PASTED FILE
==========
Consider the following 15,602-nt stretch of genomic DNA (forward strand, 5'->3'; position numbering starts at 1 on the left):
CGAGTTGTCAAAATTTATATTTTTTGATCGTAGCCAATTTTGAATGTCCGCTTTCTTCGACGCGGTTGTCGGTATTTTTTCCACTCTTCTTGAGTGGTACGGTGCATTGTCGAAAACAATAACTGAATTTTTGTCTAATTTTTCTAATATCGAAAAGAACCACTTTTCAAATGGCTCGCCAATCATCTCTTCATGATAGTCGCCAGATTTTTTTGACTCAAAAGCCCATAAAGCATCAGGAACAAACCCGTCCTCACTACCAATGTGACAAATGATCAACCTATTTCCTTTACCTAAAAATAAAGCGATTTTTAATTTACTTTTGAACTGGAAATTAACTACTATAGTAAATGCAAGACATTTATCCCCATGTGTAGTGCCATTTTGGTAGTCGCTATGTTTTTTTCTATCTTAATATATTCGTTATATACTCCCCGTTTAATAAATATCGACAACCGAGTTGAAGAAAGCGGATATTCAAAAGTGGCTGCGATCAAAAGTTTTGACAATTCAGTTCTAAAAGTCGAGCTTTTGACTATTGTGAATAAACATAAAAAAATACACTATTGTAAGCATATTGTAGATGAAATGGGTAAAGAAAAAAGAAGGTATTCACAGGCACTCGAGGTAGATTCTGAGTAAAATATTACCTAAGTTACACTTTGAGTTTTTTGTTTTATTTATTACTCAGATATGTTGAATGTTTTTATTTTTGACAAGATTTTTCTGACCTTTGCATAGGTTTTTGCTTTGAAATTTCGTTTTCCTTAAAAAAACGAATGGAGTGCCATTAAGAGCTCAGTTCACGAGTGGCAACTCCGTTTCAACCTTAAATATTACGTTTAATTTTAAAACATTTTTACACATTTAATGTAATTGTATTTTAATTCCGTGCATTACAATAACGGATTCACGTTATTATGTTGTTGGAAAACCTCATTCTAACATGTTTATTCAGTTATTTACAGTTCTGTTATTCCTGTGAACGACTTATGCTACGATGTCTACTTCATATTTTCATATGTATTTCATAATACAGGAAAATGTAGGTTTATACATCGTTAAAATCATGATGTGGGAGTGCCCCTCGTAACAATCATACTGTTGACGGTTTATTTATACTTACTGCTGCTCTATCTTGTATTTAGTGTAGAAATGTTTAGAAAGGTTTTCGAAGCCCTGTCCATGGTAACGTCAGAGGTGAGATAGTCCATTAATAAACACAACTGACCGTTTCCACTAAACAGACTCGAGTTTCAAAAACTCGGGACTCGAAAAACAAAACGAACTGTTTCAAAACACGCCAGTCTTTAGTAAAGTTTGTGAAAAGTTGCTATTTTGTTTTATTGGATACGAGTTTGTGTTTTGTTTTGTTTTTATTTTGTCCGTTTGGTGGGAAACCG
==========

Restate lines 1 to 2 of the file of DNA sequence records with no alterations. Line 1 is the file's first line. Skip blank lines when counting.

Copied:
Consider the following 15,602-nt stretch of genomic DNA (forward strand, 5'->3'; position numbering starts at 1 on the left):
CGAGTTGTCAAAATTTATATTTTTTGATCGTAGCCAATTTTGAATGTCCGCTTTCTTCGACGCGGTTGTCGGTATTTTTTCCACTCTTCTTGAGTGGTACGGTGCATTGTCGAAAACAATAACTGAATTTTTGTCTAATTTTTCTAATATCGAAAAGAACCACTTTTCAAATGGCTCGCCAATCATCTCTTCATGATAGTCGCCAGATTTTTTTGACTCAAAAGCCCATAAAGCATCAGGAACAAACCCGTCCTCACTACCAATGTGACAAATGATCAACCTATTTCCTTTACCTAAAAATAAAGCGATTTTTAATTTACTTTTGAACTGGAAATTAACTACTATAGTAAATGCAAGACATTTATCCCCATGTGTAGTGCCATTTTGGTAGTCGCTATGTTTTTTTCTATCTTAATATATTCGTTATATACTCCCCGTTTAATAAATATCGACAACCGAGTTGAAGAAAGCGGATATTCAAAAGTGGCTGCGATCAAAAGTTTTGACAATTCAGTTCTAAAAGTCGAGCTTTTGACTATTGTGAATAAACATAAAAAAATACACTATTGTAAGCATATTGTAGATGAAATGGGTAAAGAAAAAAGAAGGTATTCACAGGCACTCGAGGTAGATTCTGAGTAAAATATTACCTAAGTTACACTTTGAGTTTTTTGTTTTATTTATTACTCAGATATGTTGAATGTTTTTATTTTTGACAAGATTTTTCTGACCTTTGCATAGGTTTTTGCTTTGAAATTTCGTTTTCCTTAAAAAAACGAATGGAGTGCCATTAAGAGCTCAGTTCACGAGTGGCAACTCCGTTTCAACCTTAAATATTACGTTTAATTTTAAAACATTTTTACACATTTAATGTAATTGTATTTTAATTCCGTGCATTACAATAACGGATTCACGTTATTATGTTGTTGGAAAACCTCATTCTAACATGTTTATTCAGTTATTTACAGTTCTGTTATTCCTGTGAACGACTTATGCTACGATGTCTACTTCATATTTTCATATGTATTTCATAATACAGGAAAATGTAGGTTTATACATCGTTAAAATCATGATGTGGGAGTGCCCCTCGTAACAATCATACTGTTGACGGTTTATTTATACTTACTGCTGCTCTATCTTGTATTTAGTGTAGAAATGTTTAGAAAGGTTTTCGAAGCCCTGTCCATGGTAACGTCAGAGGTGAGATAGTCCATTAATAAACACAACTGACCGTTTCCACTAAACAGACTCGAGTTTCAAAAACTCGGGACTCGAAAAACAAAACGAACTGTTTCAAAACACGCCAGTCTTTAGTAAAGTTTGTGAAAAGTTGCTATTTTGTTTTATTGGATACGAGTTTGTGTTTTGTTTTGTTTTTATTTTGTCCGTTTGGTGGGAAACCG